Her time in the Trade Group has brought her a string of opportunities that form the tapestry of a rich and stimulating career. Guan Min shares one distinct highlight of her time at IE Singapore, when she was part of the organising team of the Trade Group’s biennial flagship event, the Global Trader Summit (GTS). As this event was in conjunction with IE Singapore’s 30th anniversary, her team was challenged to bring the event to a whole new level.

She recalls, “We experimented with new concepts and discussion formats to break away from having just conventional panel discussions. For example, for one of the sessions, we invited a futurist to paint a picture of what the trading landscape would be like in 2030. Our delegates were then split up into three groups representing different jurisdictions. They were encouraged to come up with strategies that will enable their jurisdiction to become Asia’s leading trade hub by 2030.”

Of the experience, Guan Min tells us, “Moving away from the standard format was definitely risky. We also invested in a lot more resources to pull the programme together. I am pleased to say that the project was a success, and it cemented the bonds among all of us in the organising team.”

Receiving and Giving Empowerment

Guan Min shares that one rewarding aspect of work is the opportunity to meaningfully engage senior representatives of MNCs as a young officer. “Not many places offer fresh graduates such access. I also appreciate various opportunities to be involved in strategy development for the sector, as well as impactful industry projects at an early stage in my career,” she muses.

These industry projects she speaks of include one she is currently spearheading, which requires her team to analyse the macro attributes of the wholesale trade sector. “Apart from studying the sector’s industry structure, trade flow and composition, we are also tasked to develop a good grasp of the businesses across the sector’s various segments. It can be challenging to learn about an industry when you’re not in it and especially when time is a constraint,” Guan Min highlights.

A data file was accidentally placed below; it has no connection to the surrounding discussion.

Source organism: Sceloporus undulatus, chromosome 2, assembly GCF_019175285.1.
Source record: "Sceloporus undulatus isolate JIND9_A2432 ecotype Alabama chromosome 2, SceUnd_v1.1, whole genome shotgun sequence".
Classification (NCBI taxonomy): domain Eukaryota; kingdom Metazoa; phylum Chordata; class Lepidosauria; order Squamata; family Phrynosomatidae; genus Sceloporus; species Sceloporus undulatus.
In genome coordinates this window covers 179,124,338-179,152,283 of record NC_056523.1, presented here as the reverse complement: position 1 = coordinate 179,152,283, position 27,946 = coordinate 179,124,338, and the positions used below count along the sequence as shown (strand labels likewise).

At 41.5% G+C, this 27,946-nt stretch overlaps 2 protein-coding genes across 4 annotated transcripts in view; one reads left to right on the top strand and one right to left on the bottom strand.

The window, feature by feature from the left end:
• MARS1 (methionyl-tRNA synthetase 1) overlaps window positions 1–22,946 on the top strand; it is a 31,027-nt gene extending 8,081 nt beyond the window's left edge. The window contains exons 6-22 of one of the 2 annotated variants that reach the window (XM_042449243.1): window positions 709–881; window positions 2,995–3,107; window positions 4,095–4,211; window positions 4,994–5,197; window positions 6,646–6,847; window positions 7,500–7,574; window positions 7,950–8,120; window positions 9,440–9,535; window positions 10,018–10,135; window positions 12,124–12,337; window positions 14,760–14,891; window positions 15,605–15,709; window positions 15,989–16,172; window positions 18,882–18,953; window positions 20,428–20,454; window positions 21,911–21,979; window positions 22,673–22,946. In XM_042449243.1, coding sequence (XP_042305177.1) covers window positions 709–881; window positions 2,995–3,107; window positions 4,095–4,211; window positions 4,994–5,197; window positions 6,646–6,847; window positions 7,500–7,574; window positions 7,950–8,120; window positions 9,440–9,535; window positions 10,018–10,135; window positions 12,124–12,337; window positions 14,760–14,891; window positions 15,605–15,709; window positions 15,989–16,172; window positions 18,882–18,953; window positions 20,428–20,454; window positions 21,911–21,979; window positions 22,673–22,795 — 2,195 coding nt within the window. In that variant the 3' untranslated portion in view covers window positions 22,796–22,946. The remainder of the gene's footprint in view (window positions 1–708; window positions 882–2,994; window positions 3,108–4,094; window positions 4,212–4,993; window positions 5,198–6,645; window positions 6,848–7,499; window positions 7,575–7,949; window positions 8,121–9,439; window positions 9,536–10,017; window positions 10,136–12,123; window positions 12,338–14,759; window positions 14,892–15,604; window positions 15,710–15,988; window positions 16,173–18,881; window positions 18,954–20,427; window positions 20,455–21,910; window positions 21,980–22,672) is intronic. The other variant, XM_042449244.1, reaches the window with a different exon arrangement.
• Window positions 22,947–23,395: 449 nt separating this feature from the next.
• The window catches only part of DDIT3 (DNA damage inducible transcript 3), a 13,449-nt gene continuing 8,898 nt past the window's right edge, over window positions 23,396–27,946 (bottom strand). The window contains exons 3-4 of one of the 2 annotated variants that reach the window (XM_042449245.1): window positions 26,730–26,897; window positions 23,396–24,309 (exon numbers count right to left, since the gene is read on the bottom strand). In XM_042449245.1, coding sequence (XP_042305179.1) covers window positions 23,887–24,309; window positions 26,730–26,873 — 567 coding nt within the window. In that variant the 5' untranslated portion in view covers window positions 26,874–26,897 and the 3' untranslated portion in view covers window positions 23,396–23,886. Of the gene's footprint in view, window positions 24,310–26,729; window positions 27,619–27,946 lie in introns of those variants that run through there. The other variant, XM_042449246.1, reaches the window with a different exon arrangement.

This is why she strongly emphasises the importance of learning quickly. She tells us, “Apart from understanding industry concepts, you need to be able to explain them to our stakeholders in a concise and layman manner. You also have to learn how to effectively engage stakeholders from various markets, various industries, and businesses of various sizes. This requires one to be flexible and adaptable.”

But the biggest advice she wants to impart to students is that a scholarship is the first step towards one’s career. She ends off gracefully, “It is important to understand what your career interests are, and how well these align with the career that your scholarship provider can offer.

“It will also be helpful to talk to current scholars or officers, especially those who have been in the orgnisation for some time. Listen to their work experience to have a better understanding of what the job entails, and what to expect realistically.”